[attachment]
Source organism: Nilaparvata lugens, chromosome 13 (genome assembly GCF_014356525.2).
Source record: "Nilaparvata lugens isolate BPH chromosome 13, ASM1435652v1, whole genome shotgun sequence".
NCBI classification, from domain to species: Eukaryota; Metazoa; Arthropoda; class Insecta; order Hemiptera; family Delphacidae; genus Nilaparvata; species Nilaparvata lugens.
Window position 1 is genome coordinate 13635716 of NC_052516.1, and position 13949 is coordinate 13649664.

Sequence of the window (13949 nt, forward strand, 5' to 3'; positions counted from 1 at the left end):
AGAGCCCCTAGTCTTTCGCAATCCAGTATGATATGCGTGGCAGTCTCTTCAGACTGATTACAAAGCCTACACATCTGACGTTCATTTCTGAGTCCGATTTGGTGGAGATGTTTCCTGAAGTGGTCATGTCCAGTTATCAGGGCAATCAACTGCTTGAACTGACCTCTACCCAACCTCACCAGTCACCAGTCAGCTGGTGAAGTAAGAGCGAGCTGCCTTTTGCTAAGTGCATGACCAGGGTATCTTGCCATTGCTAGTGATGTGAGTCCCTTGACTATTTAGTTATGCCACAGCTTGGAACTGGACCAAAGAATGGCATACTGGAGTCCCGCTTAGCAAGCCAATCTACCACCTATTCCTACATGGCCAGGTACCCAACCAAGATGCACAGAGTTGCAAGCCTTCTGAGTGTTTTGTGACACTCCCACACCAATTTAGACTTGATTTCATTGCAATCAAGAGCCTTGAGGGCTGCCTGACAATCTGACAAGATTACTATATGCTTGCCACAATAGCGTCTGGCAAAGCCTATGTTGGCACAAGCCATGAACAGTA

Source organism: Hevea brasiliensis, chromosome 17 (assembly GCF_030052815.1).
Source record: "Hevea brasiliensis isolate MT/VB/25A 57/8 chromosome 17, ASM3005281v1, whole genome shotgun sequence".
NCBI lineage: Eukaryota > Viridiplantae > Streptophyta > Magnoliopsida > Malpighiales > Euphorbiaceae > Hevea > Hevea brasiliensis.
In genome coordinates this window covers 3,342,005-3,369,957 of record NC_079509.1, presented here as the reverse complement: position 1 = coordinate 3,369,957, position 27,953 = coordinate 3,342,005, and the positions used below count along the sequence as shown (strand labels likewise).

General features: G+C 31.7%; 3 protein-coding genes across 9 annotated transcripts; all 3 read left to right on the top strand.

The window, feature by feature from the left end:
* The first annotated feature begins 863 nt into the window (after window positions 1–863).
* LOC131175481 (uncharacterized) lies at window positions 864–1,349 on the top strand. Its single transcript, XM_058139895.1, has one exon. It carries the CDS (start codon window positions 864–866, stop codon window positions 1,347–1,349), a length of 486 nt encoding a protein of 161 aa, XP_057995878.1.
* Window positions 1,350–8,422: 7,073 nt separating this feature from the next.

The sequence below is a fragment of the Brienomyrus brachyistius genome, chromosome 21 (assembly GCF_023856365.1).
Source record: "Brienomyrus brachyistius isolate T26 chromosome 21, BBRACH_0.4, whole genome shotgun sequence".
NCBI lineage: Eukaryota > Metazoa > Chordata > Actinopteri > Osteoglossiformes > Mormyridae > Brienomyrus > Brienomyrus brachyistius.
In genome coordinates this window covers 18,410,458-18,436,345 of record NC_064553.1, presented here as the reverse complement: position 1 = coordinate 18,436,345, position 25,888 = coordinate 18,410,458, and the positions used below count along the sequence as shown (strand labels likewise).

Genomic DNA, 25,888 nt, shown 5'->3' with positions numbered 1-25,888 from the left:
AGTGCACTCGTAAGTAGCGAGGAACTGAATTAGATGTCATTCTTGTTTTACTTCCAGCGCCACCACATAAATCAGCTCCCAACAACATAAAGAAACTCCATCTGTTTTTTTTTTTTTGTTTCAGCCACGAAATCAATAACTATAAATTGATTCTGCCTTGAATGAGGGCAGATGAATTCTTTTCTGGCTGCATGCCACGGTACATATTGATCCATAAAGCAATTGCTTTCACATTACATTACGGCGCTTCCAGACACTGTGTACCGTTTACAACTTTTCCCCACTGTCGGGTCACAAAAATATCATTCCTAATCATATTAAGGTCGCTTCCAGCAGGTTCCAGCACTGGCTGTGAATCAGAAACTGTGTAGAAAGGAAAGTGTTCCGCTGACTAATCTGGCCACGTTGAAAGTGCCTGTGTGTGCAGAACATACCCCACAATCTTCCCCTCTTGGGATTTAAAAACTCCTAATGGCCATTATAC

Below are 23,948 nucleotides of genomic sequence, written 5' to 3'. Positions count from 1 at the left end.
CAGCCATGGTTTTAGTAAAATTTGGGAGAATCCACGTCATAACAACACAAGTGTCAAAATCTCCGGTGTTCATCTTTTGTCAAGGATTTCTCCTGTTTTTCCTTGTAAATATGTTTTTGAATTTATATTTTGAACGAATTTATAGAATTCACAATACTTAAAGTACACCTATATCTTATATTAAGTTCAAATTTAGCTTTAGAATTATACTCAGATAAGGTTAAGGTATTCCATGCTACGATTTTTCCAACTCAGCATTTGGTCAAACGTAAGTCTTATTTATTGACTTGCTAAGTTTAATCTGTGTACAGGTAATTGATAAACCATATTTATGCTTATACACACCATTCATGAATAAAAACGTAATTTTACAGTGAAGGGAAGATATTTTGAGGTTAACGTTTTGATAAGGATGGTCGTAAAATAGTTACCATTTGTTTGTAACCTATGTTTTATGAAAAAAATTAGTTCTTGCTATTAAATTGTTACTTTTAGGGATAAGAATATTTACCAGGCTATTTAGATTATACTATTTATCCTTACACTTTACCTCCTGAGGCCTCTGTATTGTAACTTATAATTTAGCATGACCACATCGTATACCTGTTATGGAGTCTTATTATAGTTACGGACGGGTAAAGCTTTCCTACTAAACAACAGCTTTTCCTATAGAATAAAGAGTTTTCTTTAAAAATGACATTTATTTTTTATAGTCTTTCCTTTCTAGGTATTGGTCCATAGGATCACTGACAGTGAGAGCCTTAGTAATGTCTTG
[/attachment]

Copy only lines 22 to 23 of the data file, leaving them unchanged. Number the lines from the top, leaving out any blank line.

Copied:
Below are 23,948 nucleotides of genomic sequence, written 5' to 3'. Positions count from 1 at the left end.
CAGCCATGGTTTTAGTAAAATTTGGGAGAATCCACGTCATAACAACACAAGTGTCAAAATCTCCGGTGTTCATCTTTTGTCAAGGATTTCTCCTGTTTTTCCTTGTAAATATGTTTTTGAATTTATATTTTGAACGAATTTATAGAATTCACAATACTTAAAGTACACCTATATCTTATATTAAGTTCAAATTTAGCTTTAGAATTATACTCAGATAAGGTTAAGGTATTCCATGCTACGATTTTTCCAACTCAGCATTTGGTCAAACGTAAGTCTTATTTATTGACTTGCTAAGTTTAATCTGTGTACAGGTAATTGATAAACCATATTTATGCTTATACACACCATTCATGAATAAAAACGTAATTTTACAGTGAAGGGAAGATATTTTGAGGTTAACGTTTTGATAAGGATGGTCGTAAAATAGTTACCATTTGTTTGTAACCTATGTTTTATGAAAAAAATTAGTTCTTGCTATTAAATTGTTACTTTTAGGGATAAGAATATTTACCAGGCTATTTAGATTATACTATTTATCCTTACACTTTACCTCCTGAGGCCTCTGTATTGTAACTTATAATTTAGCATGACCACATCGTATACCTGTTATGGAGTCTTATTATAGTTACGGACGGGTAAAGCTTTCCTACTAAACAACAGCTTTTCCTATAGAATAAAGAGTTTTCTTTAAAAATGACATTTATTTTTTATAGTCTTTCCTTTCTAGGTATTGGTCCATAGGATCACTGACAGTGAGAGCCTTAGTAATGTCTTG